Thursday, February 10, 2011

If Attention Is Linked With Economic Value Creation Then Why Aren’t Advertisers Paying Their Agencies For Capturing A Viewer’s Attention?

The word attentionomics is getting a lot of buzz these days.
Steve Rubel of Edelman is getting a lot of well, attention, for bringing the word back into the fore.

Steve’s cohort, David Amano, refers to attentionomics as when marketers begin to realize the value of attention and not just reach in driving conversion.

Their logic is simple. On the digital platform, choice is infinite. But, attention is finite. After all, there is only so much time in a day. Which means the more attention a brand gathers for itself, the less time the consumer has to pay attention to another brand.

That's how attention creates value.

I think they’re on to something. After all, for years now this blog has been touting the fact that agency compensation should be based on how much attention the viewer gave to the commercial, rather than how much attention the agency gave to creating the commercial.

In other words, agency compensation should be based on output rather than effort.

Granted, Rubel and Amano haven’t proposed paying agencies based on attention. At least, not yet.

If they did, what would this new monetization model look like?

For starters, there would have to be some consensus as how best to measure attention. Time-spent with a commercial is one such way. Obviously, this would only work with commercials that are viewer-initiated. Forced views measure entrapment, not attention.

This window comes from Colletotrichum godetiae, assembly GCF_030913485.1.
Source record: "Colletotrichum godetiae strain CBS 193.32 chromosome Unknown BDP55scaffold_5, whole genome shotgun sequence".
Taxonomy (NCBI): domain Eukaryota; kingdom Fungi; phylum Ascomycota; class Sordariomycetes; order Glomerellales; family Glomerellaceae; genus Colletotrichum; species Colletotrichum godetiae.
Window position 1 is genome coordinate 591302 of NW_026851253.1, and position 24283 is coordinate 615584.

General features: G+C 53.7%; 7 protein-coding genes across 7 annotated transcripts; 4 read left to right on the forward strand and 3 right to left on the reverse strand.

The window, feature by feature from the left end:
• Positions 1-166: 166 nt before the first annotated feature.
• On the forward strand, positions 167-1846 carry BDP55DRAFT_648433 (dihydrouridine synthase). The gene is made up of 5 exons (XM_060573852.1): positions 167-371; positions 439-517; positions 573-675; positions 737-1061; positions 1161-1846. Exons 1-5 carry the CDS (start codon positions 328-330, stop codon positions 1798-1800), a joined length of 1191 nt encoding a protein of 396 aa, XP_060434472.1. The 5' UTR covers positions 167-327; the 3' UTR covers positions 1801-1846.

Attention can only be measured when the viewer has a choice not to pay attention.

Once a viewer clicks "play" on a commercial, attention is completely dependent on the creative itself. View duration, now serving as a proxy for attention, can be measured. And, as we all know, what can be measured can be monetized.

We’ve devised one such monetization model that already does this. It's called View Duration Compensation. It allows advertisers to hold their creative agencies completely accountable for creating attention.

It's based on the premise that more attention is better than less attention.

Which is also Rubel’s and Amano’s premise.

The fact is, in the digital future, it’s not share of voice that will lead to share of mind and ultimately, share of market. It’s share of time that will lead to share of mind and ultimately, share of market.

How long will replace how many.

Let's hope that attentionomics continues to get the attention that it deserves.

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